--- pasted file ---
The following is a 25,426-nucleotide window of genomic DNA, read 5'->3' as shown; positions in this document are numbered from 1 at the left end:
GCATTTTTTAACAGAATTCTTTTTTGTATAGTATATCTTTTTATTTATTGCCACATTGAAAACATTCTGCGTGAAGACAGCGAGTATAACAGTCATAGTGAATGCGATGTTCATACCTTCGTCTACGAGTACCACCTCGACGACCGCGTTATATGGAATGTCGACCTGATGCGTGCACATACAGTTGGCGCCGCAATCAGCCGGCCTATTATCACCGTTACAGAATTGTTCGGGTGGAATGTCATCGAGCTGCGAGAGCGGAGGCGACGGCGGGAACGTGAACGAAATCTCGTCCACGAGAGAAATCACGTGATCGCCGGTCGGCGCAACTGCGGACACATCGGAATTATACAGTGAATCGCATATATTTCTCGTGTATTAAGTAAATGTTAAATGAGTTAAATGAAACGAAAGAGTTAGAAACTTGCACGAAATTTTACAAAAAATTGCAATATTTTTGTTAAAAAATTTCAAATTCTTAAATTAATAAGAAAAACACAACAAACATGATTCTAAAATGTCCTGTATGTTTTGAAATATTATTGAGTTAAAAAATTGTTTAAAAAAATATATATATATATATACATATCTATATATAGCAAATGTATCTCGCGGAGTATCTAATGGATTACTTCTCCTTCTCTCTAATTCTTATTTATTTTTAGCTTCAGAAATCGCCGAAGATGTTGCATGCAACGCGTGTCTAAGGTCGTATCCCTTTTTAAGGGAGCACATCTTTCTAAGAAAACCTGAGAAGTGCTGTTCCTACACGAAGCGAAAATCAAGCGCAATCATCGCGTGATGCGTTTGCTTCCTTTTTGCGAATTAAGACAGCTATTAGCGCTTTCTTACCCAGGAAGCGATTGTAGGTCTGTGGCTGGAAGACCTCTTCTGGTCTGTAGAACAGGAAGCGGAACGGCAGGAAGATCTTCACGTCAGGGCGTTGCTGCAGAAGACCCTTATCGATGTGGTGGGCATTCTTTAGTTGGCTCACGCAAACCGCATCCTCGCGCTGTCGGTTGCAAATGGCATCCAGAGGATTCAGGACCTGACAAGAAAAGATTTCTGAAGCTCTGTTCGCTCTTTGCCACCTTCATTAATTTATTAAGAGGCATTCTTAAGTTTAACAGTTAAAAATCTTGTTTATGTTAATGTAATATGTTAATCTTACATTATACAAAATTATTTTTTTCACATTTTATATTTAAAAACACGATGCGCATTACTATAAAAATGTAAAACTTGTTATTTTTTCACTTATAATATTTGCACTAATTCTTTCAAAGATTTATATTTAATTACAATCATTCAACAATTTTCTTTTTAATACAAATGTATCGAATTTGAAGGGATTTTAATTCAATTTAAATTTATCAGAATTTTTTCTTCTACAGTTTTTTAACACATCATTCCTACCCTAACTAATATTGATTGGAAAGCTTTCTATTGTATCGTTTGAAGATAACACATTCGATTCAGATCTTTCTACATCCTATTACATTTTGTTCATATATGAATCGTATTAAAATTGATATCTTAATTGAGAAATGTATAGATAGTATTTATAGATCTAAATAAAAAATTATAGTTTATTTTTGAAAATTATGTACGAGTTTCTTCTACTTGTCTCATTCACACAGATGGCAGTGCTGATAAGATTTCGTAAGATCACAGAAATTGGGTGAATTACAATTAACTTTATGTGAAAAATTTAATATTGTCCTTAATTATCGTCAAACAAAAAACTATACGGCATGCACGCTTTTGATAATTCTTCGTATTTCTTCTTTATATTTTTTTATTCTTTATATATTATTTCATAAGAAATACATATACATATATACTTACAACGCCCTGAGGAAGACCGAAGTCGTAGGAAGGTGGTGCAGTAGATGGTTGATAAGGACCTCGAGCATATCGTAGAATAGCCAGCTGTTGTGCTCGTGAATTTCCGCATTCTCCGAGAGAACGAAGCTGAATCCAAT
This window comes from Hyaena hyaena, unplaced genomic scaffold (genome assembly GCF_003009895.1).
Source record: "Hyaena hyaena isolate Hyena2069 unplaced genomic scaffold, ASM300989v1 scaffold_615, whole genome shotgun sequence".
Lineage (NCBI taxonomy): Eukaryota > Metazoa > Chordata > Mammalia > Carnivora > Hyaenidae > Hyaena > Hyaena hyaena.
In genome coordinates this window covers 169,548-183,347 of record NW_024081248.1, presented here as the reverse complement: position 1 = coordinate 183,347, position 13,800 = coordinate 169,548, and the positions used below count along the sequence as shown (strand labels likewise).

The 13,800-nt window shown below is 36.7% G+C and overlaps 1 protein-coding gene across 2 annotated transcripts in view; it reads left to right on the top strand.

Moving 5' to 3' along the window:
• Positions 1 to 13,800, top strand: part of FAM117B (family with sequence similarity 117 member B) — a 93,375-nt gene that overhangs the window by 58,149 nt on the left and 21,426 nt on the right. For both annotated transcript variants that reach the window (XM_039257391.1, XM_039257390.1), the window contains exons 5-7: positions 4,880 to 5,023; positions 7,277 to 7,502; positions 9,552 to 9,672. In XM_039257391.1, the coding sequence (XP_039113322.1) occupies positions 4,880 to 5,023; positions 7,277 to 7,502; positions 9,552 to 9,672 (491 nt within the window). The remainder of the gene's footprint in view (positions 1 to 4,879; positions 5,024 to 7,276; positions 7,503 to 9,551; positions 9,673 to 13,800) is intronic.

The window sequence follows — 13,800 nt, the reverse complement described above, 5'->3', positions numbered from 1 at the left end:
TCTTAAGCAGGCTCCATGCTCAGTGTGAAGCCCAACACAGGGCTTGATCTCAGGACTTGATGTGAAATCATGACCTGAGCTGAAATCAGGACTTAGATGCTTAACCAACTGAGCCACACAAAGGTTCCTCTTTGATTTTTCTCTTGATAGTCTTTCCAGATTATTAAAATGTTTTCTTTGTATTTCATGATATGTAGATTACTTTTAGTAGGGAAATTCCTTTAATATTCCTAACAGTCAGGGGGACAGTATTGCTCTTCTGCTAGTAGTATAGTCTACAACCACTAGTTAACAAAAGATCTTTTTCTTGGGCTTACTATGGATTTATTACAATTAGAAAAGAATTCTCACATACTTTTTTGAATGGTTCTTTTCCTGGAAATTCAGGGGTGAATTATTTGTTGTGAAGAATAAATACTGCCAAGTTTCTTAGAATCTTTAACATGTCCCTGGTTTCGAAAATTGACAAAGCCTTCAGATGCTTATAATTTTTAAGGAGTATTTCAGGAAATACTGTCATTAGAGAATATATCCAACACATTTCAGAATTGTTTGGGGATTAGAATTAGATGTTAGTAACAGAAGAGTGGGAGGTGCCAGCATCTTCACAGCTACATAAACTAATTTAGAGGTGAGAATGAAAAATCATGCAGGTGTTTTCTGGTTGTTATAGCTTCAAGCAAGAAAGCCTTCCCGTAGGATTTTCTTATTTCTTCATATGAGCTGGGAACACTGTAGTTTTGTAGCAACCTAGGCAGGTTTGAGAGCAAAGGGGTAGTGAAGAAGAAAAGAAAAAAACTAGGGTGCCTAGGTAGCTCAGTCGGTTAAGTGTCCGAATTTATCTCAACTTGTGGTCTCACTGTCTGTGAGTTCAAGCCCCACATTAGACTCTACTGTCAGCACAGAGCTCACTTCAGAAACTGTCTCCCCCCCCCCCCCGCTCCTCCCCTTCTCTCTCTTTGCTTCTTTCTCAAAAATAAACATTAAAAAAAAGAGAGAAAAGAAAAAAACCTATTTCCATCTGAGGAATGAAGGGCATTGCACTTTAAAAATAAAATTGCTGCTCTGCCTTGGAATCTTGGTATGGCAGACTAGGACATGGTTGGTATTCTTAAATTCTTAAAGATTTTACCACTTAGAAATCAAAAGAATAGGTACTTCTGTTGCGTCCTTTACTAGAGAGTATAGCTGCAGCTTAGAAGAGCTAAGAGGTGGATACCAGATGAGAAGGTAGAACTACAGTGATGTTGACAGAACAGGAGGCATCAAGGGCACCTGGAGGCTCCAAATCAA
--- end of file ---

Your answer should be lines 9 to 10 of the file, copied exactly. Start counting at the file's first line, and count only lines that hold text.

• Positions 1 to 13,800, top strand: part of FAM117B (family with sequence similarity 117 member B) — a 93,375-nt gene that overhangs the window by 58,149 nt on the left and 21,426 nt on the right. For both annotated transcript variants that reach the window (XM_039257391.1, XM_039257390.1), the window contains exons 5-7: positions 4,880 to 5,023; positions 7,277 to 7,502; positions 9,552 to 9,672. In XM_039257391.1, the coding sequence (XP_039113322.1) occupies positions 4,880 to 5,023; positions 7,277 to 7,502; positions 9,552 to 9,672 (491 nt within the window). The remainder of the gene's footprint in view (positions 1 to 4,879; positions 5,024 to 7,276; positions 7,503 to 9,551; positions 9,673 to 13,800) is intronic.

The window sequence follows — 13,800 nt, the reverse complement described above, 5'->3', positions numbered from 1 at the left end: